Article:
Surely the scene is familiar to you. To give a gift, the discounts or just in daily life, we turn to e-commerce, so comfortable and tempting in these strange times when crowds make us feel apprehensive. And once we decide to buy ‘online’, the most reliable alternative is Amazon, with its huge offer, competitive prices and, above all, its efficient delivery system.
Then, it’s likely we have a guilty conscience, especially if we live in dense urban centres where we recognize the neighbourhood merchants. We’re vaguely aware of various campaigns where we’re encouraged to buy in local or nearby businesses and not from the large North American or Asian e-commerce giants. Broadly speaking, we’re aware of the arguments they use against these multinational digital companies – tax evasion, precarious work, spurious use of data – and we usually share them. Next time, we’ll shop at the corner bookstore. If it’s still there.
Why do we think one way and act in another? In an article published in this same media, Esteban Hernández commented on “the fallacy of cheap prices”. His thesis can be summed up in that beyond the usefulness, convenience and savings offered by the large tech companies, we must pay attention to the effects they produce. And these are harmful. “When a small handful of large companies can pay their taxes in tax havens, impose harmful rules on their employees and suppliers, and ignore regulations, they have no problem lowering prices: it’s possible for them to do so because they don’t respect the rules that their competitors are indeed subject to. Under very favourable conditions, it’s very easy to compete”, he wrote.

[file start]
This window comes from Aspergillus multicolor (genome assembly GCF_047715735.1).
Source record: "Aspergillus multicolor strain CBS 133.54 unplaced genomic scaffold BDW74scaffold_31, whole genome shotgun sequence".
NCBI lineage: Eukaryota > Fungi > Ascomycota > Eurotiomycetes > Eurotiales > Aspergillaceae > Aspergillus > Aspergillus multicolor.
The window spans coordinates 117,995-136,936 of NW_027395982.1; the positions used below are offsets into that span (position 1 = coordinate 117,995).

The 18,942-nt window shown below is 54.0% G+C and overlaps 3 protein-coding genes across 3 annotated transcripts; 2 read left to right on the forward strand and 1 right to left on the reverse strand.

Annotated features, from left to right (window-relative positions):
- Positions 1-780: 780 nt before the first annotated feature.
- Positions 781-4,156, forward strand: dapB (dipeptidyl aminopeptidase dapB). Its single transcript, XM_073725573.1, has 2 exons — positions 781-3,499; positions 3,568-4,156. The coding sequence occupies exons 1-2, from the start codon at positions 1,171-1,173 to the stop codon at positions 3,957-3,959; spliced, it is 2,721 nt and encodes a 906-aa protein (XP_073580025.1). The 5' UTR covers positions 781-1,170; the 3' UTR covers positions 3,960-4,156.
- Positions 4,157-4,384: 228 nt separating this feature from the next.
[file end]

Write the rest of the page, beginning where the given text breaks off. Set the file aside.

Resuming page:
All this, while luring the consumer with low prices. But what we don’t realize is that what’s cheap can be a fleeting mirage. I turn again to Hernández: “Once the monopolies or oligopolies have settled in, consumers are captives and, from that point on, prices rise”.
The excessive power of one link in the value chain is like a tumour that spreads throughout it: first it hurts one sector, then another, and then all of them. We’ve been in this process for years, without barely noticing. It disguises itself as technological advancement and innovation, which has long been a rapid process concentrating power in a few corporations. A phenomenon that, before what we now generically call digitalization, was considered unacceptable in any regulations to protect well-balanced competition.
What solutions are there, how can we reconcile the benefits provided by technological platforms and the negative effects their abuse of power has on society, the economy and the citizenry? Hernández appealed to legislative action and described as unfocused campaigns that put the emphasis on consumer decisions.
From the organisation I preside, the European Association for Digital Transition, we launched such an action last November in the four leading economies of the Euro area — Italy, France, Germany and, especially, Spain. Our campaign is called ‘Save your zone’, and it stresses the need to defend nearby businesses to have more vibrant cities, with more economic fabric and that are more in line with European lifestyles and values. This initiative’s approach is very urban, and that’s why we wrote to hundreds of mayors to request their participation in the campaign.